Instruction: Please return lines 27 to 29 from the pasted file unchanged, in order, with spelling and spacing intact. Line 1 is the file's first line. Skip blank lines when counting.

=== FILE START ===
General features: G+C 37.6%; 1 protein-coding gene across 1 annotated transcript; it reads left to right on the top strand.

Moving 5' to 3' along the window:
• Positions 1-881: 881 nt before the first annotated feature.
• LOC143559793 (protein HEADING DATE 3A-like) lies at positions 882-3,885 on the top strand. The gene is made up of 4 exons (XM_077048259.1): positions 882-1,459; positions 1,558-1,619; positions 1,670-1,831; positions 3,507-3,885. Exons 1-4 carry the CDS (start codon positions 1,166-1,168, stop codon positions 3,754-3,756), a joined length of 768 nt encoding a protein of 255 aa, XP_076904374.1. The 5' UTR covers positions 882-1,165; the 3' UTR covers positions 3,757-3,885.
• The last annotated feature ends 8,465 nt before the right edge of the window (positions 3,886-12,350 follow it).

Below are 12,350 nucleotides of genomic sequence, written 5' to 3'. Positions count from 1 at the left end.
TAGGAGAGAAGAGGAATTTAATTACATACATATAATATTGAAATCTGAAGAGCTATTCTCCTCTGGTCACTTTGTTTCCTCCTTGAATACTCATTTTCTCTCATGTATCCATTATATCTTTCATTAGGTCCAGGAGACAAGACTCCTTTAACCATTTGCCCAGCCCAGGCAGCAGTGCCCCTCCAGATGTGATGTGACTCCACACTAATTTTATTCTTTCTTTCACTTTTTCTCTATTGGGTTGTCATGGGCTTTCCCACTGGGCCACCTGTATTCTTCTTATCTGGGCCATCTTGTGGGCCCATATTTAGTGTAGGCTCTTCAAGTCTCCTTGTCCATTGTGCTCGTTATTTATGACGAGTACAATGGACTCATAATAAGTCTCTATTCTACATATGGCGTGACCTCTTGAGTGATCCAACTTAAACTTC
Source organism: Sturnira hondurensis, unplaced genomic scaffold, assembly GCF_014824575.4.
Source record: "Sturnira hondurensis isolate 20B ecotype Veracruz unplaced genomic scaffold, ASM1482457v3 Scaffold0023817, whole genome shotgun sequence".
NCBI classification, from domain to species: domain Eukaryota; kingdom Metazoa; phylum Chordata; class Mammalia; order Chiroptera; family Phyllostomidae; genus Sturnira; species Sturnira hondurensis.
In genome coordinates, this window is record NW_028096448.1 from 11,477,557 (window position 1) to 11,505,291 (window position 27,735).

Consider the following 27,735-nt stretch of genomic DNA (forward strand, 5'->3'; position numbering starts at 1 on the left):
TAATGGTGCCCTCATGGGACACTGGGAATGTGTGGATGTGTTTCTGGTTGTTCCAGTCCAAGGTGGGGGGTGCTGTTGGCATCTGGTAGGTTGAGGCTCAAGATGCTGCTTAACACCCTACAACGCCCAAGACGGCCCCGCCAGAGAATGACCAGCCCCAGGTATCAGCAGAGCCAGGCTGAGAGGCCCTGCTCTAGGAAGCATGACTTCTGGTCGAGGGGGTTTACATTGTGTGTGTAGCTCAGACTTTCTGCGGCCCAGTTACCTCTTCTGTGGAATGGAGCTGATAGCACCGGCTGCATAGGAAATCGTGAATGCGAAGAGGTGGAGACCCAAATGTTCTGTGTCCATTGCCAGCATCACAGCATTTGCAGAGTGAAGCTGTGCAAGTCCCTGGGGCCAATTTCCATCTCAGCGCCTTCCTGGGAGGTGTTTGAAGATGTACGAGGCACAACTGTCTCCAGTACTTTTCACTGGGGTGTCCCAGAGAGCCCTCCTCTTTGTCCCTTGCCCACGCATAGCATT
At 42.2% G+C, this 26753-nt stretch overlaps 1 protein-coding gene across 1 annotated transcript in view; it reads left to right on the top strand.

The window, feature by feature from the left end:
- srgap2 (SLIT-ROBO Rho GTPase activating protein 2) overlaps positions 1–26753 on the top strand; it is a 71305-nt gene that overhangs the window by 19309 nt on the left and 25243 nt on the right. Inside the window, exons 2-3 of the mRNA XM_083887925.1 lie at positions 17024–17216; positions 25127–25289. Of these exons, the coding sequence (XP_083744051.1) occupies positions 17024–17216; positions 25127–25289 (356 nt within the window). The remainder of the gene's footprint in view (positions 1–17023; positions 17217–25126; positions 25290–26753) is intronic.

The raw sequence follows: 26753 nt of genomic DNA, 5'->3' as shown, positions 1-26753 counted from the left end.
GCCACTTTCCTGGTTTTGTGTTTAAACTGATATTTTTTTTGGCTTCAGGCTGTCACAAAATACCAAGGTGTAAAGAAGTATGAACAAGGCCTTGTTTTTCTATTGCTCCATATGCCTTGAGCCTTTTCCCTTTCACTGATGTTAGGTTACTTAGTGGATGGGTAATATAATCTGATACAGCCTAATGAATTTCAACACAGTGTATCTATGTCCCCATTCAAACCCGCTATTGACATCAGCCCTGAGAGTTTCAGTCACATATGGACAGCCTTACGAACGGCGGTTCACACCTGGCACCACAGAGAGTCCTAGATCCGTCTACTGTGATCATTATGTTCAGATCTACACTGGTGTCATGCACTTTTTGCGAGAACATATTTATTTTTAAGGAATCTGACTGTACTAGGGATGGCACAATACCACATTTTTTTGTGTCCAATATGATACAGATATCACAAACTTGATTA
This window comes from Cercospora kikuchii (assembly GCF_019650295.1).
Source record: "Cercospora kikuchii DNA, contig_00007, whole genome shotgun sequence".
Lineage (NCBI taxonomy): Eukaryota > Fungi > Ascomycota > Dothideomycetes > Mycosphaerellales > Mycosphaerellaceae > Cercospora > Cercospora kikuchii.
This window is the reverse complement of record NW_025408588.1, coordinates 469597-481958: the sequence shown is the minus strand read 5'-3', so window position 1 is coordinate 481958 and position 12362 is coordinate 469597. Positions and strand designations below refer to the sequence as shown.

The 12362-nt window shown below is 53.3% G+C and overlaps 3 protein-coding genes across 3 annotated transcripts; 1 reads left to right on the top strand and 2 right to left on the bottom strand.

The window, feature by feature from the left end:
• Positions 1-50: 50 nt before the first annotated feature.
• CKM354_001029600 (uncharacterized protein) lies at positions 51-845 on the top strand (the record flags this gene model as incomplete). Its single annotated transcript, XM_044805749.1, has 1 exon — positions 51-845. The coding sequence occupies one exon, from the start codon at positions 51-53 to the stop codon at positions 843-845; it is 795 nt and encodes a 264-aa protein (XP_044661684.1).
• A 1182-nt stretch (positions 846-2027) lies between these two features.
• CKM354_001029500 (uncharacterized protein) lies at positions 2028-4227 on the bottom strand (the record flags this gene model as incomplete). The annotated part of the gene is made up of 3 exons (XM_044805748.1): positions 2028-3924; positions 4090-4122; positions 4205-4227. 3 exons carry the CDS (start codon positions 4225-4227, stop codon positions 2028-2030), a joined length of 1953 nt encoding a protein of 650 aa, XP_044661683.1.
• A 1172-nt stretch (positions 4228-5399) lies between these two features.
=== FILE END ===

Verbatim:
• A 1182-nt stretch (positions 846-2027) lies between these two features.
• CKM354_001029500 (uncharacterized protein) lies at positions 2028-4227 on the bottom strand (the record flags this gene model as incomplete). The annotated part of the gene is made up of 3 exons (XM_044805748.1): positions 2028-3924; positions 4090-4122; positions 4205-4227. 3 exons carry the CDS (start codon positions 4225-4227, stop codon positions 2028-2030), a joined length of 1953 nt encoding a protein of 650 aa, XP_044661683.1.
• A 1172-nt stretch (positions 4228-5399) lies between these two features.